Protecting Orangutans In Borneo

5 March 2015

Borneo, the third largest island in the world, has captivated the hearts of explorers for centuries. The island is made up of three different countries — Malaysia, Indonesia, and the independent Sultanate of Brunei.

Dayaks, Borneo's ancient indigenous tribe, still populate the island, although they have long since discarded "headhunting," their ancient practice of preserving and displaying the heads of their dead.

Borneo is as rich in culture as it is in biodiversity — its many rainforests and surrounding reefs are heterogeneous ecosystems. It is because of this that Borneo has always held a special place in my heart.

Meet A-Ul, a rescued Bornean Orangutan. All photos by Owen Morgan.

I set out for Borneo as part of an around-the-world adventure. I had enough with being a regular tourist and decided it was time to take the road less travelled. For me, that meant journeying to developing countries and getting involved with different nonprofit organisations that offer volunteer projects to help humans, animals, and the environment.

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Volunteers Run A Centre For Orangutan Orphans

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I joined a team of four volunteers in the small city of Ketapang to work at the pioneering orangutan rehabilitation centre created by International Animal Rescue. The staff of this British-based charity have given up all creature comforts to work tirelessly on the conservation and protection of Bornean orangutan populations.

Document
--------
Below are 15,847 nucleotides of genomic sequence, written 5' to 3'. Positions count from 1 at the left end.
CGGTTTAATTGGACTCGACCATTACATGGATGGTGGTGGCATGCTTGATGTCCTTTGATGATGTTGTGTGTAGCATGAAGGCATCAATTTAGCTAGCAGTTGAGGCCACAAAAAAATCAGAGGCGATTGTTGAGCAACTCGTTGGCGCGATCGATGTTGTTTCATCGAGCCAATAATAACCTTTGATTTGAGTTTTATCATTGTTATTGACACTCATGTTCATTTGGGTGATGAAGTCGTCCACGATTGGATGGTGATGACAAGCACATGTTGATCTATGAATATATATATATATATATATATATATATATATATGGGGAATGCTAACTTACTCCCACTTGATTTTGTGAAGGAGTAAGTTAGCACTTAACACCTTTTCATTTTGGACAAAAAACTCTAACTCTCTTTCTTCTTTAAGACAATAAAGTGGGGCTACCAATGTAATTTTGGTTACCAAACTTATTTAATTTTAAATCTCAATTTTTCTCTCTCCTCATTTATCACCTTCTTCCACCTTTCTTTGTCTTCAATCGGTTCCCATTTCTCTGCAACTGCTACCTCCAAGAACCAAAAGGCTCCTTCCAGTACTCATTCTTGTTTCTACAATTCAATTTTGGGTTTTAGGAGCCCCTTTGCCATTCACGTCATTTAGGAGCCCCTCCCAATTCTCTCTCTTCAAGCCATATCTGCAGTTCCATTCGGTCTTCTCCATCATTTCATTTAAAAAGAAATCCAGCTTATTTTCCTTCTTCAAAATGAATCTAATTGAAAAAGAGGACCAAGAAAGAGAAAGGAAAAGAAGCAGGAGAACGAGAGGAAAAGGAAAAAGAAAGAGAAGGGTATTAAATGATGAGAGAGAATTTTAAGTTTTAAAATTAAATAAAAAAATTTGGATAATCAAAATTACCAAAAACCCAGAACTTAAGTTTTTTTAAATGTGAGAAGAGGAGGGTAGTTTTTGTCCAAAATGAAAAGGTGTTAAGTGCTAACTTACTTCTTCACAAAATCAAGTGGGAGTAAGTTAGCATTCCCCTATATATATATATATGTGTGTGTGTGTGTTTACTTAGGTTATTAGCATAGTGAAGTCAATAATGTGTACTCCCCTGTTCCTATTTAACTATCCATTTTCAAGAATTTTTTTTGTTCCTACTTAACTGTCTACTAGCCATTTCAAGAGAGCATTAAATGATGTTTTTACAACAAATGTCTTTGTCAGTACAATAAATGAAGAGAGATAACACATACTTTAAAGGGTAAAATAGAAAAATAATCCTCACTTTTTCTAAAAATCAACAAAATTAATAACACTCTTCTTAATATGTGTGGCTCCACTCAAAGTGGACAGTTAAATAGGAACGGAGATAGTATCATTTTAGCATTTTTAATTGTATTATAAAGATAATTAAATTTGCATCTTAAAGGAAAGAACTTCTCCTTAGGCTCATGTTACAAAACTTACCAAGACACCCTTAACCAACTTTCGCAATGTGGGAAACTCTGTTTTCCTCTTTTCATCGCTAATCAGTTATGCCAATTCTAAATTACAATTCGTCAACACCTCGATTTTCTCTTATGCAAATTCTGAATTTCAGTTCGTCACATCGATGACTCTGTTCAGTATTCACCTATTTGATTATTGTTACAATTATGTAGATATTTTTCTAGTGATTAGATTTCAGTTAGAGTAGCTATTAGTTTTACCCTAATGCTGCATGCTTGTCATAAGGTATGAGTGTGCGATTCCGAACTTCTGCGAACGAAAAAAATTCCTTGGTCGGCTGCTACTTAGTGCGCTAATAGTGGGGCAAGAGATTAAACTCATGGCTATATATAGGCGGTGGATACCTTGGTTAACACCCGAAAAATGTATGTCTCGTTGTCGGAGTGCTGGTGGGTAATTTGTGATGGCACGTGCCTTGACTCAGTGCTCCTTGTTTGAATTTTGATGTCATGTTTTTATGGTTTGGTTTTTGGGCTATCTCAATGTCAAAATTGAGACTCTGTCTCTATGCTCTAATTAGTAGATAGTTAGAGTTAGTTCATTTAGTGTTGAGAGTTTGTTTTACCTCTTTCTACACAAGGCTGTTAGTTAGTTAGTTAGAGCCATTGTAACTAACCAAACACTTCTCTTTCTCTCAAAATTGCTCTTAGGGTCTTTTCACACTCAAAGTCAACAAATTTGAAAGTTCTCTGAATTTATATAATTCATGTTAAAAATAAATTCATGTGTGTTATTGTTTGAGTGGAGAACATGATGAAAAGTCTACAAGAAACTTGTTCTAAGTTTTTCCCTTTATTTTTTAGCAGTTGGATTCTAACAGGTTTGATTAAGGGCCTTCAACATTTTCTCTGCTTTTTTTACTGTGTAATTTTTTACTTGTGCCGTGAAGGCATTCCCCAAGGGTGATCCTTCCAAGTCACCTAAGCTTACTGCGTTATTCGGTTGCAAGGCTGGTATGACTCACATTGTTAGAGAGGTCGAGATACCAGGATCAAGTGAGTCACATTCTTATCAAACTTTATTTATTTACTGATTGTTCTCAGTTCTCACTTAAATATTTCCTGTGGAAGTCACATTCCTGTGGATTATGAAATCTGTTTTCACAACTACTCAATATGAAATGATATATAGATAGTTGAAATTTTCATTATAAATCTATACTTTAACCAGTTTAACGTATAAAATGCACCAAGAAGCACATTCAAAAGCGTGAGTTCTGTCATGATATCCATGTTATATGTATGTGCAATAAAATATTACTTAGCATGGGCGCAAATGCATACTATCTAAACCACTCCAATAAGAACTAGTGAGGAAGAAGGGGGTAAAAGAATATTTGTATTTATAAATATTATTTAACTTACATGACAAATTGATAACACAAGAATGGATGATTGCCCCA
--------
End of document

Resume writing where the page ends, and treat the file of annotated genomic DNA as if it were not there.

orangutan and tower Volunteers work hard to build a feeding tower for this little guy.

I signed up with The Great Projects, a United Kingdom-based organisation that coordinates with local charities to create ecofriendly volunteering experiences that save endangered species around the world. At the time, International Animal Rescue was a small centre that cared for about 30 injured or orphaned orangutans.

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Get To Work With Native Animals

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Our task was to build a new feeding tower, three storeys high, and to assist the local team of builders and vets enrich the enclosures with food-based toys and puzzles to keep the apes mentally stimulated. It was an intense four-week program that involved labouring in the heat of the Bornean sun, but to see the infant orangutans climb over their new platform was a joy to behold.

Sun bears A pair of sun bears forage for berries and fruit.

The experience was so rewarding that I returned to Ketapang two years later to see how the orangutans were faring since our last visit. On the way, I stopped in the city of Kuching, in Malaysian Borneo, to work alongside native animals such as sun bears (the smallest bears in the world), binturongs, hornbills, gibbons and pythons as well as the resident orangutans.

The projects varied day to day — cleaning out the animal dens, constructing a python enclosure and building new animal enrichment devices kept us extremely busy. Working so closely with these animals allowed us to connect with them on such a level that we felt we knew their personalities. We would marvel at their progress towards recovery from their previous lives in chains.